Queue Jump Lane, Transit Signal Priority, and Stop Location Evaluation of Transit Preferential Treatments Using Microsimulation

Document Type

Journal Article

Publication Date


Subject Area

mode - bus, infrastructure - bus/tram lane, infrastructure - bus/tram priority, infrastructure - stop, infrastructure - traffic signals, operations - reliability


Transit signal priority, transit travel time, transit reliability, stop location, queue jump lane


Transit preferential treatments offer the potential to improve transit travel time and reliability. However, the benefits of these treatments vary greatly depending on the specific characteristics of the study area, including turning movement and pedestrian volumes, signal timing parameters, and transit stop location. To evaluate the performance of preferential treatments, practitioners typically rely on microscopic simulation models, which require a considerable amount of effort, or a review of previous studies, which may reflect a bias toward the area characteristics. This paper develops a test bed and a planning-level framework to help practitioners determine benefits offered by various preferential treatments without developing a detailed simulation model. To evaluate preferential treatment benefits, the authors performed extensive simulation runs under various scenarios at an isolated intersection with VISSIM. The analyses show that the greatest benefit comes from relocating a nearside stop to a farside stop, in which farside stops can reduce delay up to 30 s per intersection. The highest saving that could be obtained with a queue jump lane is approximately 9 s per intersection. As the number of right turns increases along with the number of conflicting pedestrians, the benefit of a queue jump lane disappears. Transit signal priority with 15 s of green extension and red truncation can offer up to 19 s of reduction in delay; the benefits become more pronounced with a high volume-to-capacity (v/c) ratio. With a low v/c ratio, granting 10 s of green extension without red truncation provides very marginal benefits; only a 2-s delay reduction per intersection is gained.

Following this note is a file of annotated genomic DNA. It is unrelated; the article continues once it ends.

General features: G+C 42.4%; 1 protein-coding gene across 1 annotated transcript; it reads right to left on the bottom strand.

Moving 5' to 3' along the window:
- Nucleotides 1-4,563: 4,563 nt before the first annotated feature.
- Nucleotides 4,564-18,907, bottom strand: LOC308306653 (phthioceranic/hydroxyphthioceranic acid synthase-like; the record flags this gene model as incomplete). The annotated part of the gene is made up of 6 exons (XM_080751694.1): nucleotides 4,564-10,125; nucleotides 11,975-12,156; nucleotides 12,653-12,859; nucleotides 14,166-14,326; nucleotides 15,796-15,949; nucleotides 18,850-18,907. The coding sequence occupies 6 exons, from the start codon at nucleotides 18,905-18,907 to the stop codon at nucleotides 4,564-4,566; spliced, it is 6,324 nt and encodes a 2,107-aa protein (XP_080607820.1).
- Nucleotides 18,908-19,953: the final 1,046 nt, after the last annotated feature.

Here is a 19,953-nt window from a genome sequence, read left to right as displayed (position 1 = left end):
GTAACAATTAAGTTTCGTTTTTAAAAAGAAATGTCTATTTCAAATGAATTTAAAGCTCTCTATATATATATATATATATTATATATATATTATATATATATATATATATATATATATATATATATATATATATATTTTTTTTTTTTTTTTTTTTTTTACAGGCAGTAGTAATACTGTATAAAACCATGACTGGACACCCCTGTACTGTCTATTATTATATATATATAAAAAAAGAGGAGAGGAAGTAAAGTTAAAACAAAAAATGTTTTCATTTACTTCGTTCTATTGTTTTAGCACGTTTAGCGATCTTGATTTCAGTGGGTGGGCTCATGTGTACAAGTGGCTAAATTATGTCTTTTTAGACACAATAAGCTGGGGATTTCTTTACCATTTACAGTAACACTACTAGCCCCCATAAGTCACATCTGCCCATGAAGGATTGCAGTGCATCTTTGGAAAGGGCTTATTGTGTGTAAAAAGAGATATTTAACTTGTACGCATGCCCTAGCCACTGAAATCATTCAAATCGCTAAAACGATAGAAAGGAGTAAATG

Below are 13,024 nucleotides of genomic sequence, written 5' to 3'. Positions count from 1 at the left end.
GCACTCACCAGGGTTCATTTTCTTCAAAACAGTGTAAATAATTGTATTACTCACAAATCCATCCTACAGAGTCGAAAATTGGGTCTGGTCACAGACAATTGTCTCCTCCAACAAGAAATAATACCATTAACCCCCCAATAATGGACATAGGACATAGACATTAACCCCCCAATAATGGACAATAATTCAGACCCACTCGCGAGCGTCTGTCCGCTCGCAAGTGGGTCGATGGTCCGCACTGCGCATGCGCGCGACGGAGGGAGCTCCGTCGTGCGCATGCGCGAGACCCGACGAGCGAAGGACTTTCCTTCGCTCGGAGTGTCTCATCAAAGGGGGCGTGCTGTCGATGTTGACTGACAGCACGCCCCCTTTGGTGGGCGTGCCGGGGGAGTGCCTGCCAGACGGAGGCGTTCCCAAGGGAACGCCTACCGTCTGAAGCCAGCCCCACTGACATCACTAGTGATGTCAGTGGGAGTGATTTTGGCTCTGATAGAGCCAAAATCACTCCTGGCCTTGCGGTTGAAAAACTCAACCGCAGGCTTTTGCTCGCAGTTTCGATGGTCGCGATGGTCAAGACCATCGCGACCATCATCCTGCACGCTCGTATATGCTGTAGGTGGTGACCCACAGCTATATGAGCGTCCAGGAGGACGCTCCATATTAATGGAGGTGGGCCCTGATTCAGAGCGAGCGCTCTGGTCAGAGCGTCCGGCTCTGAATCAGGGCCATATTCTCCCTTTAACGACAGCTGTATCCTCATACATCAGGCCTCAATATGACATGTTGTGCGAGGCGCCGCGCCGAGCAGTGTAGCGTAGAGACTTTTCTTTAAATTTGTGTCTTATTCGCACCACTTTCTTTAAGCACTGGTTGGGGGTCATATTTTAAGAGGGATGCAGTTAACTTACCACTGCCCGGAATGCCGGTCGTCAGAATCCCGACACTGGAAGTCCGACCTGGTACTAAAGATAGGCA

Permission to publish the abstract has been given by Transportation Research Board, Washington, copyright remains with them.